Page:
Probability plots stay the same regardless of the reference score. That is because they are reference agnostic and treatment dependent.
Now this is where you can see the difference. If you change the reference score, the treatment estimates and differences change looking at the same score. This is not a true change, but just a change in estimate by using a different anchor point.

Below you can see what changing the reference score does for interpretation. It is quite something, so be careful if you look at these plots. In fact, I would like to advise you to only look at these plots in conjunction with the overall probability plot.

They are all connected. Pieces of the same puzzle. Just look at the numbers.
You need this plot to make sense of the plots above and below.
Differences are linked to the reference used

In summary, when analyzing diarrhea scores, the multinomial model is the most straightforward as it looks into the scores if they are mutually exclusive, and analyzes the treatment effect per score category. Beware, the reference score affects the results so keep thinking in terms of probabilities — graphs help — and in terms of odds ratios which are not intuitive. You could run the model multiple times, changing the reference score and treatment to get the full picture. Another caveat is that you cannot analyze the data in a repeated measures way — only suitable for the total period.

Now, let's move to the ordinal approach.

The ordinal model is built on the same foundation as the multinomial model, however, it does approach the data quite differently. In fact, the ordinal model builds in assumptions to make analyses and comparisons more easy and direct. Let's see if that truly is the case.

The majority of multi-level variables are ordinal which means that categories have a specific ordering although the “distance” between the levels is not clear. However, the categories are man-made and there is no actual underlying theoretical distribution. When using an ordinal model, you however do assume that there is a latent continuous variable underneath its categories. You also assume the Proportional Odds Assumption which is often not met. One way to defend the use of an ordered model is to say that underneath the observed scores there is a latent variable, Y*. This latent variable has thresholds, and crossing a threshold will place you in a different category. This is why an ordinal model is often called a ‘threshold model’. As a result, an ordinal model will come up with a single equation for Y*. This is also directly the difference with the multinomial model which allows for more than one equation since it treats the categories as separate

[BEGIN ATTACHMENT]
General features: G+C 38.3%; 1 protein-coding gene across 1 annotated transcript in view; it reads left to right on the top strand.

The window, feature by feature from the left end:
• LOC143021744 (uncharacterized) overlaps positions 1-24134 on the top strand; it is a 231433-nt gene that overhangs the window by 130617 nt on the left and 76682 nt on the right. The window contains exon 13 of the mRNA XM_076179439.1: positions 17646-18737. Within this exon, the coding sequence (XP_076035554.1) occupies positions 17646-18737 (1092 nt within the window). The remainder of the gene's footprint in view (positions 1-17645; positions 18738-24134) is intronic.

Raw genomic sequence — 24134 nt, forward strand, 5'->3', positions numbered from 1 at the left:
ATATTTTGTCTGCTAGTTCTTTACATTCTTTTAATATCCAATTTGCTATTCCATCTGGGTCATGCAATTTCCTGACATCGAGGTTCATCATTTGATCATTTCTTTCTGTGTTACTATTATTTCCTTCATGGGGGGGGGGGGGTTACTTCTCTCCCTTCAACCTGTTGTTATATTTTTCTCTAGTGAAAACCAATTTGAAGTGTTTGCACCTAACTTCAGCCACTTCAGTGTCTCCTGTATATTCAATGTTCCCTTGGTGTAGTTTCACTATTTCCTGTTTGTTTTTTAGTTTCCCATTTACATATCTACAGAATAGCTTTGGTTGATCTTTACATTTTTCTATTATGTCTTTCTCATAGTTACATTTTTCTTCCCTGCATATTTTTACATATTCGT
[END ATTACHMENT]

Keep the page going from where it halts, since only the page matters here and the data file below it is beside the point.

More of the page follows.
A distribution on top of observed categories? Or, did we use categories to describe an unobserved distribution? This is the ‘problem’ an ordinal model tries to deal with by incorporating it as an advantage. However, most of the time, ordinal models are difficult to fit because the equal space they assume between categories makes no sense whatsoever.

In an ordinal model, the only parameter that changes is the intercept. The fixed effects remain the same for each category. The intercept defines the boundaries between categories when the linear predictor is zero. Changes in the linear predictor move the boundaries together so that the distance between them remains CONSTANT!! This is the definition of the Proportional Odds assumption

It is the intercept that determines the threshold for the next category. Hence, in a five-category outcome variable, we have four intercepts as you can see in the example below.

An ordinal model will come up with a single equation for Y*. The intercepts themselves have no real meaning — they are placed on a latent distribution which is a mathematical construct as you could see from the pictures above.